This study aimed to explore the relationship between preschoolers’ home activities and their EF skills, including inhibitory control, cognitive shifting, and VSWM. We also examined, for the first time as far as we know, the relationship between parental play beliefs and preschoolers’ EF skills. The findings of the study are in line with the hypothesis, suggesting a significant positive relation between parental play beliefs and their children’s EF skills, at least as far as inhibitory control is concerned.
Our results showed that the frequency with which children have breakfast at home and, interestingly, parental play support beliefs were significant predictors of preschoolers’ inhibitory control skills, after controlling for age and SES. In contrast, play frequency or parental play beliefs were not related to children’s VSWM capacity, the only significant predictor of which was the frequency of arts and crafts activities at home, after controlling for age and SES. In sum, our results support that early home experiences provide young children with opportunities that can promote their EF development (Rhoades et al., 2011). However, different activities and parental beliefs seem to have different effects on the components of EF (inhibitory control and VSWM).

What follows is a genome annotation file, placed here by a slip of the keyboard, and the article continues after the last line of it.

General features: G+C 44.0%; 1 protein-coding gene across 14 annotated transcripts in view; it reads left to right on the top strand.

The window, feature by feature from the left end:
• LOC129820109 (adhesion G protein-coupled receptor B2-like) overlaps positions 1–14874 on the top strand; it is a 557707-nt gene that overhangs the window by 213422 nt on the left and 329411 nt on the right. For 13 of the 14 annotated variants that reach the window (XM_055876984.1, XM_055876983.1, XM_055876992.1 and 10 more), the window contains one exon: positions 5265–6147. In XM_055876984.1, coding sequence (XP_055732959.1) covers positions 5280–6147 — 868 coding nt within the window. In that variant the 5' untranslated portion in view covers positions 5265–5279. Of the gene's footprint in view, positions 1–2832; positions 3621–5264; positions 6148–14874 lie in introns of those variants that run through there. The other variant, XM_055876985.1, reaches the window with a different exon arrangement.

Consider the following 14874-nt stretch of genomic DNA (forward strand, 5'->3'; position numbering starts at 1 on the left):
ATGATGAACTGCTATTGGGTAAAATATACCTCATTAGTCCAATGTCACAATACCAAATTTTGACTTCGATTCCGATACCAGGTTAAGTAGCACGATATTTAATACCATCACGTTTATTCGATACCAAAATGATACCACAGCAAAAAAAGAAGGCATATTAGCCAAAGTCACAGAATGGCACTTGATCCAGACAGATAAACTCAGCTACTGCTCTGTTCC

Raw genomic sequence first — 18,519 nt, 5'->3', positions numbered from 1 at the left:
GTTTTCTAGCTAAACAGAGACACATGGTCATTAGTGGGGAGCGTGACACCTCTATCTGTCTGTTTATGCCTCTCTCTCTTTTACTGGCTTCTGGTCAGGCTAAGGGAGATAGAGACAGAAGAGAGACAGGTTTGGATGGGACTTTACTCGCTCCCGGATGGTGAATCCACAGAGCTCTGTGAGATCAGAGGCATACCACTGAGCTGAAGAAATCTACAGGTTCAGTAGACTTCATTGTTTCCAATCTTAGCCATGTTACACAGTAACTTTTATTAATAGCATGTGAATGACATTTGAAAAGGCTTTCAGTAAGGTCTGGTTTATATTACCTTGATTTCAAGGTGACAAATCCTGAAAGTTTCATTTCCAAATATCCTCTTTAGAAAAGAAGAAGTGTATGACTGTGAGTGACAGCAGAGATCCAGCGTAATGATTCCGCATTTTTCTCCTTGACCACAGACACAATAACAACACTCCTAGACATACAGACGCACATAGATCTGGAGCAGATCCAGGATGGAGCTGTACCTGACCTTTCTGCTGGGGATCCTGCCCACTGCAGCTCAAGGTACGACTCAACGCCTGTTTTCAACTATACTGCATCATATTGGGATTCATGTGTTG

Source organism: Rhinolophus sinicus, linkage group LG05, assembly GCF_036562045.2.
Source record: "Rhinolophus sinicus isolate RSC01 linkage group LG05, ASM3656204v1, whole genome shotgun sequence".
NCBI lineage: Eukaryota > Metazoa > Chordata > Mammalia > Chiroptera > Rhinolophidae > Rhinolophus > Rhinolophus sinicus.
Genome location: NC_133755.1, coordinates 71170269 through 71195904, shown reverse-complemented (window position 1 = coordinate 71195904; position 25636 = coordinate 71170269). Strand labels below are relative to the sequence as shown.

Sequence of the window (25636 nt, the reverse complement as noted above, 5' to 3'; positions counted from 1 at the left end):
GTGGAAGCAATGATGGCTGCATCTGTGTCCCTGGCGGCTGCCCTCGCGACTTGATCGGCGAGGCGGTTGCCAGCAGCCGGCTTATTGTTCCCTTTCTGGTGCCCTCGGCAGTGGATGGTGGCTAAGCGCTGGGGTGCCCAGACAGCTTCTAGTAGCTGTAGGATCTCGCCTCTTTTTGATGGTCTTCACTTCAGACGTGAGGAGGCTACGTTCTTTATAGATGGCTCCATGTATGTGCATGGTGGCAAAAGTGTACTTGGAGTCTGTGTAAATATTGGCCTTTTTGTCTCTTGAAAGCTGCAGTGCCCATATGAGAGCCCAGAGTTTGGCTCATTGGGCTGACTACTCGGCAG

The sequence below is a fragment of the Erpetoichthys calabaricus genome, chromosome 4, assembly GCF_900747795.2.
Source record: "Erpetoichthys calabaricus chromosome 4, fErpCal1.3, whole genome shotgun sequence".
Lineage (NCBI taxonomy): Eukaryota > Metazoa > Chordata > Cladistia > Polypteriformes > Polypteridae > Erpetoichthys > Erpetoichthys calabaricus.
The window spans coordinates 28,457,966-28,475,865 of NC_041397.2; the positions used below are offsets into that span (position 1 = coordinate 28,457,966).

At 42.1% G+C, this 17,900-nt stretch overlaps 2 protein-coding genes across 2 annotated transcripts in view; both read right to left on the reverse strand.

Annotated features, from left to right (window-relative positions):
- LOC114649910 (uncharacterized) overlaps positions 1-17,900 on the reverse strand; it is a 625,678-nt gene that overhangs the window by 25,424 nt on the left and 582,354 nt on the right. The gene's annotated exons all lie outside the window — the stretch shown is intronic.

Our findings that indicate a significant positive relationship among age, SES, and EF confirm the results of previous studies (Noble et al., 2005; Sarsour et al., 2011). Concerning breakfast experience, the result also supports previous findings, indicating that breakfast affects cognitive functions (Wesnes et al., 2003). One of the potential explanations for this finding could be that regular breakfast affects the nutritional value that the child receives, which could influence brain development (Datar and Nicosia, 2012). Another justification could be that having or omitting breakfast that morning could temporarily affect children’s performance of EF tasks (see Datar and Nicosia, 2012). Alternatively, this relationship might be mediated by other factors such as the effects of household chaos, which is thought to be associated with irregular and altered family meals as well as food insecurity (Fiese et al., 2016; Rosemond et al., 2019). There is also substantial evidence demonstrating that children’s chaotic home environments are linked with less optimal cognitive function (Deater-Deckard et al., 2009; Hanscombe et al., 2011).